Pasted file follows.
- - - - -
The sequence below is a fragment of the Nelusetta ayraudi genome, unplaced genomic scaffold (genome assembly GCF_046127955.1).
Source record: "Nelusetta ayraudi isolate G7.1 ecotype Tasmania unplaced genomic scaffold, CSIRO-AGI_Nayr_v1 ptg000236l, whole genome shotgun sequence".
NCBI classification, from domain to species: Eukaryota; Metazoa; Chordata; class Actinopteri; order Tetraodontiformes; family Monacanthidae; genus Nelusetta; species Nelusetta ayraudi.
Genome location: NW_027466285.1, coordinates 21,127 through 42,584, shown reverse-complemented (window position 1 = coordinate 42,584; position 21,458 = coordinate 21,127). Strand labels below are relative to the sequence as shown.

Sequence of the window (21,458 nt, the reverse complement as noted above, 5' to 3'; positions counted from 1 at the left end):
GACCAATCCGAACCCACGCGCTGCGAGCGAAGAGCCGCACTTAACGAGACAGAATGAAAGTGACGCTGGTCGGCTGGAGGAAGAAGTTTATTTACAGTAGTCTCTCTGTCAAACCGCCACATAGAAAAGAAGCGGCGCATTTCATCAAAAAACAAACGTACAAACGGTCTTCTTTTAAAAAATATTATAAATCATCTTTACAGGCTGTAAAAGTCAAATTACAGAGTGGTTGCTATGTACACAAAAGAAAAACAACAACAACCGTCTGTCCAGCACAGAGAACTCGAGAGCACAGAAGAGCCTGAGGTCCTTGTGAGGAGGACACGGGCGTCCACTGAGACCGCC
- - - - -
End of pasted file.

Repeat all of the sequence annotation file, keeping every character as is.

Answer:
The sequence below is a fragment of the Nelusetta ayraudi genome, unplaced genomic scaffold (genome assembly GCF_046127955.1).
Source record: "Nelusetta ayraudi isolate G7.1 ecotype Tasmania unplaced genomic scaffold, CSIRO-AGI_Nayr_v1 ptg000236l, whole genome shotgun sequence".
NCBI classification, from domain to species: Eukaryota; Metazoa; Chordata; class Actinopteri; order Tetraodontiformes; family Monacanthidae; genus Nelusetta; species Nelusetta ayraudi.
Genome location: NW_027466285.1, coordinates 21,127 through 42,584, shown reverse-complemented (window position 1 = coordinate 42,584; position 21,458 = coordinate 21,127). Strand labels below are relative to the sequence as shown.

Sequence of the window (21,458 nt, the reverse complement as noted above, 5' to 3'; positions counted from 1 at the left end):
GACCAATCCGAACCCACGCGCTGCGAGCGAAGAGCCGCACTTAACGAGACAGAATGAAAGTGACGCTGGTCGGCTGGAGGAAGAAGTTTATTTACAGTAGTCTCTCTGTCAAACCGCCACATAGAAAAGAAGCGGCGCATTTCATCAAAAAACAAACGTACAAACGGTCTTCTTTTAAAAAATATTATAAATCATCTTTACAGGCTGTAAAAGTCAAATTACAGAGTGGTTGCTATGTACACAAAAGAAAAACAACAACAACCGTCTGTCCAGCACAGAGAACTCGAGAGCACAGAAGAGCCTGAGGTCCTTGTGAGGAGGACACGGGCGTCCACTGAGACCGCC